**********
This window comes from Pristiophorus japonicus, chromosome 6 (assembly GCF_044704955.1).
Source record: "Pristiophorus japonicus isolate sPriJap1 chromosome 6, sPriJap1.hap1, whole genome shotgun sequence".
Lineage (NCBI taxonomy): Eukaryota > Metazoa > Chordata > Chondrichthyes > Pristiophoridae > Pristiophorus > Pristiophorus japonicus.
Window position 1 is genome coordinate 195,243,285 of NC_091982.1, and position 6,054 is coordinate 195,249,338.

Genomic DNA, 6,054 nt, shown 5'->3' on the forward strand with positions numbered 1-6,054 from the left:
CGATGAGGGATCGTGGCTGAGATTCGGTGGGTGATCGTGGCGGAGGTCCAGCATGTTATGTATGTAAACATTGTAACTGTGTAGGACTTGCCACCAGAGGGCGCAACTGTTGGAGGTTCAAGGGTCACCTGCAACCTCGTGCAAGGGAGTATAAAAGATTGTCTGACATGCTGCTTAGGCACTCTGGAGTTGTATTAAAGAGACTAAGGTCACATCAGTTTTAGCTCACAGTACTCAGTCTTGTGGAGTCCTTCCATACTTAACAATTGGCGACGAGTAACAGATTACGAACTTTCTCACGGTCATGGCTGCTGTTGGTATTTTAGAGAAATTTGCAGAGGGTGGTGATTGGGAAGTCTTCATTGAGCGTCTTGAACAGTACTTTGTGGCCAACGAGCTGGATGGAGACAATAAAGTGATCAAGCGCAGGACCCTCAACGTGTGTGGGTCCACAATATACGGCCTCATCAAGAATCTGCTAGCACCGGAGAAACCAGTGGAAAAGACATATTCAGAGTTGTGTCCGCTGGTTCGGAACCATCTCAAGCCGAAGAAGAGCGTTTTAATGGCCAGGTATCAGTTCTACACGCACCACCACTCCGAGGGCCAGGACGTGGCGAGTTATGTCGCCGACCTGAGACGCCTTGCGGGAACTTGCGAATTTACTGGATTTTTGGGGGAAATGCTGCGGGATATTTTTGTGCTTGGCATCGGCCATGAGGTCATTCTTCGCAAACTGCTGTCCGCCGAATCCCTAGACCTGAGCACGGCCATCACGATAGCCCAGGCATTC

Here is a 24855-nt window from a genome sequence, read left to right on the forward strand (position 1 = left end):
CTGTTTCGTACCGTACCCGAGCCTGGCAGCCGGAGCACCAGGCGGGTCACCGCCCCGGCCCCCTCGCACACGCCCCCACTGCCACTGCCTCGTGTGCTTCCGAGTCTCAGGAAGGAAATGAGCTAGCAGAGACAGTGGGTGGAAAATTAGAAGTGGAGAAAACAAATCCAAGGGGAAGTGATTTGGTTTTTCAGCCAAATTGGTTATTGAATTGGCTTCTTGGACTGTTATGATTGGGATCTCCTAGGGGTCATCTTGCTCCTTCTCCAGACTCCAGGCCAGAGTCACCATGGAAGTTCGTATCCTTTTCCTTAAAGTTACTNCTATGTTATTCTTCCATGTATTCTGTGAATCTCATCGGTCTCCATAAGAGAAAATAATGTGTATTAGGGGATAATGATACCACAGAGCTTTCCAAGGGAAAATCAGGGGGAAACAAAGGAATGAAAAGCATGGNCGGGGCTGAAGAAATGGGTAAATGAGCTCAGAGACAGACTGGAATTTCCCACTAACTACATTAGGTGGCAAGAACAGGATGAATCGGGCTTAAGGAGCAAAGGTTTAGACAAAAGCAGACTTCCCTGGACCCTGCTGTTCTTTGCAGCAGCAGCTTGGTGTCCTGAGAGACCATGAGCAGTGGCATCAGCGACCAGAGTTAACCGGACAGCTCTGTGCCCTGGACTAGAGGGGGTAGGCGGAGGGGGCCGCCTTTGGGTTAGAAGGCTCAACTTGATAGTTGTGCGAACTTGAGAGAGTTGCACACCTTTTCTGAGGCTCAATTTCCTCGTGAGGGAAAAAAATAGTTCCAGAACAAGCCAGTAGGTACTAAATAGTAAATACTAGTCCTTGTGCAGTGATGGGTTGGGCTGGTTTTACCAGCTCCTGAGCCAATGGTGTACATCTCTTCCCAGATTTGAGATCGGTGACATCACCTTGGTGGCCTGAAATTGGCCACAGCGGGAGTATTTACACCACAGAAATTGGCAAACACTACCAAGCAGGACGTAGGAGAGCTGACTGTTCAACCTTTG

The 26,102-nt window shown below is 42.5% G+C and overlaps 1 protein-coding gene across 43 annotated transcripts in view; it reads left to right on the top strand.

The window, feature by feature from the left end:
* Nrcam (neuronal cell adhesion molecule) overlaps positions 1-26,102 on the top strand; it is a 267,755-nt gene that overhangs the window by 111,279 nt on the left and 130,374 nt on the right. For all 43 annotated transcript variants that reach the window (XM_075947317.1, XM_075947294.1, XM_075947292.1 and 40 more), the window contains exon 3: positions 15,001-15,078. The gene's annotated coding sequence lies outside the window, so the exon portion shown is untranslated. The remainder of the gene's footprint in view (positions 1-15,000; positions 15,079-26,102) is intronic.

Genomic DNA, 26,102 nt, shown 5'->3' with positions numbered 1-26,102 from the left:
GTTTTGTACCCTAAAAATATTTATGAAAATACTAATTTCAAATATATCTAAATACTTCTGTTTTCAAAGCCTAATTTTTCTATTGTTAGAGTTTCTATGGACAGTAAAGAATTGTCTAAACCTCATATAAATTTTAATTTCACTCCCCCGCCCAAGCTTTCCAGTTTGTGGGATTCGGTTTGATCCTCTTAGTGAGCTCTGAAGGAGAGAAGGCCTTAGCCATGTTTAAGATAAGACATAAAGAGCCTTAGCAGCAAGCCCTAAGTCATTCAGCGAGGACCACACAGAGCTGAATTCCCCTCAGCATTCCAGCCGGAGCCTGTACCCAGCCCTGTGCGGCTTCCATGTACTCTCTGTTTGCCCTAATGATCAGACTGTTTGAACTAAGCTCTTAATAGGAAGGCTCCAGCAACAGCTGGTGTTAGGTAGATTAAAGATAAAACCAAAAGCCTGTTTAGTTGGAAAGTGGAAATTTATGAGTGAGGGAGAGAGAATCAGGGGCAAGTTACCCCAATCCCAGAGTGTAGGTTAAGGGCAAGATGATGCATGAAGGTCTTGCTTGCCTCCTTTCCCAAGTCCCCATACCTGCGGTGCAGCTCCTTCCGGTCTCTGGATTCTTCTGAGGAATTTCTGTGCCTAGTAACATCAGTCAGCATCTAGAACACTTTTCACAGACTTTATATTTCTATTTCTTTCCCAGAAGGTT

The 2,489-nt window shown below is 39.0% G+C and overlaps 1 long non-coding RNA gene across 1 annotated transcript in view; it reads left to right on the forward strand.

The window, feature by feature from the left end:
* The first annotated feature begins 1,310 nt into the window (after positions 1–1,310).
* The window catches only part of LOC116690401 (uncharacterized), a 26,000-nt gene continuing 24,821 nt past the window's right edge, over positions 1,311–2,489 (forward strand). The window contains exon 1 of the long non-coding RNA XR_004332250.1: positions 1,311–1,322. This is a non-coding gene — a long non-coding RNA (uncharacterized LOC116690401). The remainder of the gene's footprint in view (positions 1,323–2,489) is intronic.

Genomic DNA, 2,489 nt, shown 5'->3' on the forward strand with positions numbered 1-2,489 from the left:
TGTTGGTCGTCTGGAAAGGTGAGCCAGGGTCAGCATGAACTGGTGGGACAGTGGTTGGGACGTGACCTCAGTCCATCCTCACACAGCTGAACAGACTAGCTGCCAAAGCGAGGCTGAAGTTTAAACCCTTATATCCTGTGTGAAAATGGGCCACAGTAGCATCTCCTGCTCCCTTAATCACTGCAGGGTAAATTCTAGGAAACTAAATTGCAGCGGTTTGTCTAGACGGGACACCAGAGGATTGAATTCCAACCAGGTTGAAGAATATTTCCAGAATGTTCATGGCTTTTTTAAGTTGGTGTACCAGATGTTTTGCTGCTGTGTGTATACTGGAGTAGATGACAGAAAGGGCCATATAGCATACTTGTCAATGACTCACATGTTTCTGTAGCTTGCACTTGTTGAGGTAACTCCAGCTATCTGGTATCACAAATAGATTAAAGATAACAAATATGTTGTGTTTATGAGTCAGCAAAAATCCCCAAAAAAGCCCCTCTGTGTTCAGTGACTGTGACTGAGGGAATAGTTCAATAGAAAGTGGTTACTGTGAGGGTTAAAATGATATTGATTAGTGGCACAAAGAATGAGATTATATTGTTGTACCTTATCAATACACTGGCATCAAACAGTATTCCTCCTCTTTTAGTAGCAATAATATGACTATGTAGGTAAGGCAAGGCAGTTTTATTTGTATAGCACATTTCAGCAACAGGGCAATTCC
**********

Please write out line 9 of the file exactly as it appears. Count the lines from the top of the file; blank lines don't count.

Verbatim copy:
The 26,102-nt window shown below is 42.5% G+C and overlaps 1 protein-coding gene across 43 annotated transcripts in view; it reads left to right on the top strand.